Just as dairy farmers throughout the country are having to dump their milk, the National Milk Producers Federation and the International Dairy Foods Association announced in a joint press release Monday that they have submitted a request for assistance to Agriculture Secretary Sonny Perdue, concerning the devastation to dairy producers and dairy processors from the COVID-19 outbreak.
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Dairy farmers are concerned as rumors of potential dairy plant closures and the specter of milk dumping have become possibilities. (Photo: Colleen Kottke)

NMPF President and CEO Jim Mulhern stated, “As most of the country shelters in place and large swaths of the foodservice sector come to a standstill, dairy sales outside retail channels have plummeted. Market prices have fallen rapidly, creating a crushing economic outlook for producers of nutritious, and necessary, milk and dairy products.”

“The goal is to help offset the steep decline in farm milk prices and encourage producers to reduce excess supply resulting from demand disappearance,” the statement says, by paying producers $3 per hundredweight on 90% of their production, if they cut production by 10% from a March 2020 baseline.

The proposal calls for a loan program for processors as well as a dairy product donation program, with the government purchasing $525 million worth of butter, cheese, fresh and powdered milk to give away. The proposal also calls for loosening packaging requirements for the Women’s, Infant’s and Children’s (WIC) programs and re-opening Dairy Margin Coverage for dairy farmers.

Milking red ink
Hemorrhaging continued in the dairy markets in the “April Fool’s Day” Week, due to the COVID-19 epidemic, and continues this week, triggered by what FC Stone’s Dave Kurzawski called “colossal disruptions to the entire dairy supply chain. Restaurants push back on distributors. Distributors push back on manufacturers. Manufacturers push back on producers, and producers dump milk in the lagoon.”

The Cheddar blocks, after nine consecutive sessions of decline, closed the first Friday of April at $1.15 per pound, down 44 cents on the week, after losing 24.75 cents the previous week, and hit the lowest price in 11 years and 51 cents below a year ago.

The barrels saw a Friday close at $1.1375, 20.25 cents lower on the week, lowest since July 2009, and 43.75 cents below a year ago.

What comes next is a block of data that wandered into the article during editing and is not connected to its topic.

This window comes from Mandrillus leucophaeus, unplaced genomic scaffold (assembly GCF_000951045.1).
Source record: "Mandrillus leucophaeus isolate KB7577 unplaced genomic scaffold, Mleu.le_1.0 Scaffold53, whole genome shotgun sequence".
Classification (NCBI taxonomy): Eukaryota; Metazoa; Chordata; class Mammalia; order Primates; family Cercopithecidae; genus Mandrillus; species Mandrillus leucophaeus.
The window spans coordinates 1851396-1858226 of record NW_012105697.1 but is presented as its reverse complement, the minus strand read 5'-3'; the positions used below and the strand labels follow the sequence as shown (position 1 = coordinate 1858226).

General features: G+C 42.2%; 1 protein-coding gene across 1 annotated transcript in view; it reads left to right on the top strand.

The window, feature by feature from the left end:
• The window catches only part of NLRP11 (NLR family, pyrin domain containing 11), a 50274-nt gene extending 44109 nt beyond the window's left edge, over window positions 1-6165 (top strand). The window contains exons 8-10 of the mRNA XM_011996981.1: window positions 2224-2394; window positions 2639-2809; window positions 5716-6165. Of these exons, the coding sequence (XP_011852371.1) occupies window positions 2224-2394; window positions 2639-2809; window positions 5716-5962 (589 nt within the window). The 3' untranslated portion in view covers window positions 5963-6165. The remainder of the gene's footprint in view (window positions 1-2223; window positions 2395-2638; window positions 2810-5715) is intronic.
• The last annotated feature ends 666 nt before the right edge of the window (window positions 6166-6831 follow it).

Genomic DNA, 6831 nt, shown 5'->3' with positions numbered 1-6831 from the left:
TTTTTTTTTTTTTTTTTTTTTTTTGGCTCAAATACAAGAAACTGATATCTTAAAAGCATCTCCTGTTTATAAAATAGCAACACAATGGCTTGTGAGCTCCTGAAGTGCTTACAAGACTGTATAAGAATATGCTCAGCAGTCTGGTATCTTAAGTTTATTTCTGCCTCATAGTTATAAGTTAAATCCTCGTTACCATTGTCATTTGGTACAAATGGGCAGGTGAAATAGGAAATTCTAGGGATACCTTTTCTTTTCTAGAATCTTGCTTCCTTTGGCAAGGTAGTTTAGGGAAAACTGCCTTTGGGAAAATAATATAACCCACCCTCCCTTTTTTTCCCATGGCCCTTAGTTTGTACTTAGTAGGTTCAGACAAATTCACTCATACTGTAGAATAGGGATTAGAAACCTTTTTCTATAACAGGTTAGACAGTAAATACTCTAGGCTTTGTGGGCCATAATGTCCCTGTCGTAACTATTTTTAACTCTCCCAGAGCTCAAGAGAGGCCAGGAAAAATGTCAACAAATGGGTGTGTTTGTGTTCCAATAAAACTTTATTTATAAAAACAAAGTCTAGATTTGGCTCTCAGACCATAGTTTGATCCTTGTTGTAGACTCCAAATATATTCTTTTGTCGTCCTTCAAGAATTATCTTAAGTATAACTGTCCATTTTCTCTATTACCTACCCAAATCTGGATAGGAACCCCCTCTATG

Monday’s block price was down 2.25 cents, as traders anticipated Tuesday morning’s Global Dairy Trade, and stayed there Tuesday at $1.1275, lowest since July 15, 2009.

The barrels were down 4.75 cents Monday but perhaps encouraged by the morning’s GDT, gained a penny Tuesday on an unfilled bid, first positive move in 10 sessions, and hit $1.10 per pound, a more normal 2.75 cents below the blocks.

It will be a short week, due to the markets being closed for Good Friday. Milk is plentiful in the Midwest, reports Dairy Market News, and cheese markets are “resolutely bearish due to precipitous drops on the CME.” Managers are in limbo when it comes to taking on extra milk and scheduling production.

Retail cheese sales in the West continue to be strong but are down from last week. Orders from food service and international buyers are stable to lower.

Cheese outputs are steady but milk is abundant.

Butter’s meltdown also continued, closing Friday at $1.28 per pound, down 20.75 cents on the week, and followed losses totaling 36.75 cents the previous 3 weeks and 99 cents below a year ago; 22 cars were sold last week at the market of last resort and 38 on the month, down from a whopping 231 in February.

The butter was down 2.5 cents Monday, slipping to $1.2550, lowest it has been since Oct. 19, 2009, but it regained a penny Tuesday, inching back on an unfilled bid to $1.2650, first positive move in 12 sessions.

Food service demand is bleak, warns DMN. Retail ordering is still firm but with lighter restaurant and little to zero orders into educational institutions, butter inventories are growing. “While ice cream manufacturers and other plants that normally take on cream are running skeleton crews or even closed, the onus of current cream inventories falls on butter makers.”

Western butter makers say offers for cream are abundant but they cannot take on more risk. Churning is active and producers are making more butter than can be sold in the near term so stocks are growing. Pricing has become challenging. A price set one day could lose a sizable portion of its value the next trading day, says DMN.

Grade A nonfat dry milk saw its Friday close at 86.25 cents per pound, down 5.75 cents on the week, 12.5 cents below a year ago, and the lowest it has been since November 2018; 43 sales were reported on the week and 195 for March, up from 105 in February.

Monday’s powder was unchanged but jumped 3.75 cents Tuesday, to 90 cents per pound.